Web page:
Council hears electric smart meter presentation

MILFORD — Outdated equipment may soon cause problems for the city of Milford as it becomes increasingly more difficult to find parts and support, according to Rick Carmean, electric superintendent.

George Bjelovuk, advanced metering program manager through American Municipal Power, Inc. (AMP), explored smart meters with councilmembers during the meeting, a new technology which would help take some of the responsibilities off of staff at the city of Milford.

Working collaboratively with local governments, a power supplier and companies providing the meter technology itself, Mr. Bjelovuk said AMP is able to offer better services that will eventually save the city and electric users money.

AMP is a not-for-profit organization looking to wholesale the power supply for municipal electric systems. The group currently arranges power supply for 132 publicly owned utilities serving more than 637,000 customers over nine states, including Delaware.

The real strength in the organization lies in having a stronger voice in the marketplace, Mr. Bjelovuk said. Each state participating in the program has a seat on the Smart Grid advisory committee, including the Delaware Municipal Electric Corporation.

Currently, 11 communities are interested in collaborating with other municipalities through the program, according to Mr. Bjelovuk, not including Milford. Five of those municipalities have signed non-binding letters of intent to do so.

Should the city of Milford opt to participate, employees would replace electric meters and communication modules on current water meters.

AMP would provide management and training, as well as the management of a customer information system and could even integrate the GIS, or geographic information system, according to Mr. Bjelovuk.

He added that AMP will also make an investment of more than $2.5 million to cover necessary data storage, annual operating expenses, a fully managed meter data management system, a full disaster recovery site and annual testing, cyber- security monitoring of all systems, vendor relationships and other needed investments.

In turn, the city of Milford will probably have to spend $1.7-2.1 million on start-up costs to include about 7,000 new electric meters, around 3,800 new communication modules for current water meters, project management and training, annual operating costs and network integrations.

The annual operating costs itself will cost the city $110,000-$120,000 and is forecasted to increase by three percent annually.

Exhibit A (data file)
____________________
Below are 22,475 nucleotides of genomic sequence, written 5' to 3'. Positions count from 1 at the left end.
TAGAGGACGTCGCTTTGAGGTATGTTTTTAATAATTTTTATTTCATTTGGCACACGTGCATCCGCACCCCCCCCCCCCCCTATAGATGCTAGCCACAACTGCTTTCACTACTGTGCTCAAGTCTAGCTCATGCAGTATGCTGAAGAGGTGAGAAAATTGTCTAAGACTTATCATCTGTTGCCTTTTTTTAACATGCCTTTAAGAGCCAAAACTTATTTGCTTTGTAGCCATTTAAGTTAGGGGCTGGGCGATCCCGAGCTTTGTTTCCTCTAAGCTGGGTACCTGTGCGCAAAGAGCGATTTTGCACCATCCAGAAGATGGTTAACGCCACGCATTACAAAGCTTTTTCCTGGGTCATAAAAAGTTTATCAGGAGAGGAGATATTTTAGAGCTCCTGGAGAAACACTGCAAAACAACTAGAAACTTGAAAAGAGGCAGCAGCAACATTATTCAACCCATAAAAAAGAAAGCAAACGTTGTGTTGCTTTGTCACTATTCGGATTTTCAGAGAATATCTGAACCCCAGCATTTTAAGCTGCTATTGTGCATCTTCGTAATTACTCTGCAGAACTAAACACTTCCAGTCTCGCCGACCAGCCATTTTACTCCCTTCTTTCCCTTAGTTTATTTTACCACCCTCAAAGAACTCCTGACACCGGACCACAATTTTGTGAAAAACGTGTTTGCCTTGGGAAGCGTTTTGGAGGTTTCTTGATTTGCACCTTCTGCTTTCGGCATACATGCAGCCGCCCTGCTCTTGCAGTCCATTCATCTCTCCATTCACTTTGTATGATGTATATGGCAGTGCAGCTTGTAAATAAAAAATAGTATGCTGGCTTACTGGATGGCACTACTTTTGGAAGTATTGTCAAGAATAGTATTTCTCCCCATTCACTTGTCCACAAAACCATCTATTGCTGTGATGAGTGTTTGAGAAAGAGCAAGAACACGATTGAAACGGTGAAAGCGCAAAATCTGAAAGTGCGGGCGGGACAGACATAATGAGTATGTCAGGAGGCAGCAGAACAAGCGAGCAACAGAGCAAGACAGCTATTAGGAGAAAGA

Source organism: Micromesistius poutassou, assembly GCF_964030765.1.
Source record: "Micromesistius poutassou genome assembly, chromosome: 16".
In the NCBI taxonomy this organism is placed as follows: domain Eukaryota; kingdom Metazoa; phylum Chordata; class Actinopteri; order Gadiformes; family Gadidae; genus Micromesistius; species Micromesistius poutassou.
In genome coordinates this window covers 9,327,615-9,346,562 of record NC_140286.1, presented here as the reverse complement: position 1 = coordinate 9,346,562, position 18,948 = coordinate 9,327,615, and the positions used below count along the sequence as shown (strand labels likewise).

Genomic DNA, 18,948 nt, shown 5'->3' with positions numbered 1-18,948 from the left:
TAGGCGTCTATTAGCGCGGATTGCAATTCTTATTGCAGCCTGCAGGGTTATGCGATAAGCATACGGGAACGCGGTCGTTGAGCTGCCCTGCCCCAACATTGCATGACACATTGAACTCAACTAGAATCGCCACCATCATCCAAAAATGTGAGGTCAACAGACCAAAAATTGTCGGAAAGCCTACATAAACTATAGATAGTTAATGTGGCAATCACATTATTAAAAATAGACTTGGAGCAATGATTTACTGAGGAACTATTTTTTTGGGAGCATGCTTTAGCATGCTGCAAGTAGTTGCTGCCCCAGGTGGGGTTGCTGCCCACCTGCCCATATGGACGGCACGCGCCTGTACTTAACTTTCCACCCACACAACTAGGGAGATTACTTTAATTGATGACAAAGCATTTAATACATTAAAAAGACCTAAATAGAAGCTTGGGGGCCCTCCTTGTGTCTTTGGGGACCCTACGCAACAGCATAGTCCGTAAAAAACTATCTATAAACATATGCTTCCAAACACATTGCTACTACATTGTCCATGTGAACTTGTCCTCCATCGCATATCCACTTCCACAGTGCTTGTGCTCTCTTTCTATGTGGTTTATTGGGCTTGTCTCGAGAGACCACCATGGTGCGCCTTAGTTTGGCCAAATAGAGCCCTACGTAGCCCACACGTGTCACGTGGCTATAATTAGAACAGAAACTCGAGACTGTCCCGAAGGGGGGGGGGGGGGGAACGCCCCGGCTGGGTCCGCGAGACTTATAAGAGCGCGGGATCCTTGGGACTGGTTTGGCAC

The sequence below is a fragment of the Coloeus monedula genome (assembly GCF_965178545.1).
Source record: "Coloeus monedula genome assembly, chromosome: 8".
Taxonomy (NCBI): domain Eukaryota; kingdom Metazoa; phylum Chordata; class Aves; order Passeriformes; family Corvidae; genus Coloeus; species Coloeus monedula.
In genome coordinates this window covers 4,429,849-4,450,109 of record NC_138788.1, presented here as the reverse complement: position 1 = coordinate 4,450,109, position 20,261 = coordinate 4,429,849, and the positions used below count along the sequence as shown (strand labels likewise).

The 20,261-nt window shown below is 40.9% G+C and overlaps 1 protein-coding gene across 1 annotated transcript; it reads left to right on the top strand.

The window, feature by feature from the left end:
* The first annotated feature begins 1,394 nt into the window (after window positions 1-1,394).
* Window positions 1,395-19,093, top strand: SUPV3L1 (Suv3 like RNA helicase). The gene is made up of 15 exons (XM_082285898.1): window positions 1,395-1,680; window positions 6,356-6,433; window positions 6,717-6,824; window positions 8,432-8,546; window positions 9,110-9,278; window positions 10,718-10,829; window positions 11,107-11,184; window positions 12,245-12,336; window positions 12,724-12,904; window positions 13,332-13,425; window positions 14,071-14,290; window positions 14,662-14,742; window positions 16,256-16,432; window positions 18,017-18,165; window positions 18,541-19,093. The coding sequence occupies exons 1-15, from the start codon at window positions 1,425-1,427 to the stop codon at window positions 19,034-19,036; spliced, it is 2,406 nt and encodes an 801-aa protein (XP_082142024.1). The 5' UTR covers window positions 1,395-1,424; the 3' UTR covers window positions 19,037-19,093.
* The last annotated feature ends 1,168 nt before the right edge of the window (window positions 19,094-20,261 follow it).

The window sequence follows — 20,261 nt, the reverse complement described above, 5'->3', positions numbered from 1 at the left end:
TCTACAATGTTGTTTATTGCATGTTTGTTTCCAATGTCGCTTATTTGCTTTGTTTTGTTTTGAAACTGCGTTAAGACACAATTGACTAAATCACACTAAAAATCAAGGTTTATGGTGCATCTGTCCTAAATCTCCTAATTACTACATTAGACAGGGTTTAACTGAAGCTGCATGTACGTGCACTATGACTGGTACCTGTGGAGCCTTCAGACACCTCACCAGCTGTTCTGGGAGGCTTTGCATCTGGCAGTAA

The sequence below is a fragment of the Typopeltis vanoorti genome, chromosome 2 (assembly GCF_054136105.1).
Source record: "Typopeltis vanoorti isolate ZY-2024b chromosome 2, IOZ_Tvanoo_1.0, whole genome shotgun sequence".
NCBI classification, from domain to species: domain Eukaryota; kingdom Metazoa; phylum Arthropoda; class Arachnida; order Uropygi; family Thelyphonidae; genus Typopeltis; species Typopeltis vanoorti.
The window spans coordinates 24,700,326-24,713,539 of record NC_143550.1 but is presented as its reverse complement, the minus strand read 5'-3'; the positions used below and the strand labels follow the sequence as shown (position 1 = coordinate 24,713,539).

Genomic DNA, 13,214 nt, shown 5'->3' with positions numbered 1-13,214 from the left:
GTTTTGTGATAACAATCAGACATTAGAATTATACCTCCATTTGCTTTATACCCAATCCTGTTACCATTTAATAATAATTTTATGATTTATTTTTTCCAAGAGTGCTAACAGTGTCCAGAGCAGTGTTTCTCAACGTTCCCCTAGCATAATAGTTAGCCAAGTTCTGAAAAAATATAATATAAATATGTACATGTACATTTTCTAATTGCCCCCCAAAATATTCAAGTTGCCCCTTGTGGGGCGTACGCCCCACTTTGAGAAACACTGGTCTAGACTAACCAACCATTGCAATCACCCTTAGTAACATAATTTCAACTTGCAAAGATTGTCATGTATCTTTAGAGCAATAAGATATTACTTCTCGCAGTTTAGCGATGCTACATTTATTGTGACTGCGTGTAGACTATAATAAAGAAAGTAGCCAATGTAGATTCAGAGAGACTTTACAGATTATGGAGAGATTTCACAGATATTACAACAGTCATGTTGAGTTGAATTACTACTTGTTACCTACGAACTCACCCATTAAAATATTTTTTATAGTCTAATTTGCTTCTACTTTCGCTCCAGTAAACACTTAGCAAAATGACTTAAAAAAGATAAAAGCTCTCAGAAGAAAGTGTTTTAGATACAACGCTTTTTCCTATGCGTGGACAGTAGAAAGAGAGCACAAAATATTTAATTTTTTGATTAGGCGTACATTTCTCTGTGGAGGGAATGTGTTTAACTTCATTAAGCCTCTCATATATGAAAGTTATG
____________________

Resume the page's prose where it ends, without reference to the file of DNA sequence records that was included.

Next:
“We’re going to take over a lot of the responsibility in the back office,” Mr. Bjelovuk added.

Before the project can arrive in Milford, AMP still must finalize vendor contracts and begin to work on already committed projects.

The first municipality to hopefully join this collaborative effort will be announced in April. The city council there will then have to hold workshops and approve the project which is tentatively planned to begin in May.

“We think we can bring on another community every 6-8 weeks; we already have 11 in the works. We should be done bringing the first community online by Nov. 1,” Mr. Bjelovuk said.

Mr. Carmean said the process will save tens of thousands of dollars each year for the city.

Bringing the city electric online will allow for a remote connect and disconnect feature, which means the meter trucks will not be needed as often. GPS will also be integrated into the system, allowing city staff to see when someone has power or not.

“It’ll all be on the Google map,” Mr. Carmean said. “When someone calls in with no power, if it’s green, we’ll say call an electrician. If it’s red, we go out to fix it.”

Better efficiency also means less work for current employees, but he said it should not cause a problem.

“We’ve got some guys with tenure looking to retire shortly. We also won’t have to pay overtime or some of the fuel costs we pay now,” he said. “It’s less labor just for the metering itself. We’ll still need linemen, but we won’t need as many meter readers to go out and turn it on. The meter readers can be doing other things.”

Transportation survey

Kate Layton, of the Dover/Kent County Metropolitan Planning Organization, encouraged members of the Milford City Council and the public to take a survey regarding transportation options in the area during the last council meeting.

She spoke of a transportation plan to be drafted by the federally funded not-for-profit agency which would encompass fiscal years 2017 through 2040, hopefully aiding in transportation planning and programs for central Delaware.

“This is early in the process,” she said. “We’re working on the draft now and trying to get public input. Come January 2017, we’ll take it to the MPO council.”

The plan is updated every four years to stay up-to- date with current projects and other local dynamics.

“Projects found in the Metropolitan Transportation Plan are eligible for federal funding, too,” she said.

Councilmembers took the opportunity to ask Ms. Layton questions based on the plan like Katrina Wilson, who commented on the growth anticipated along route one which runs through Milford.

One of the concerns that we’ve heard from the neighborhoods in the southeast region is that sometimes they feel disconnected with the downtown area, but they don’t feel comfortable with riding a bike or walking,” Milford Mayor Bryan Shupe added.

Councilmember Jamie Burke agreed, saying “Especially with the new hospital and if you live on the other side of town, good luck!”

Ms. Layton said the survey takes about five minutes and addresses public transportation concerns and other related issues. Once a draft plan is created, it will be available for a 30- day commentary period.

Jennifer Antonik can be reached at

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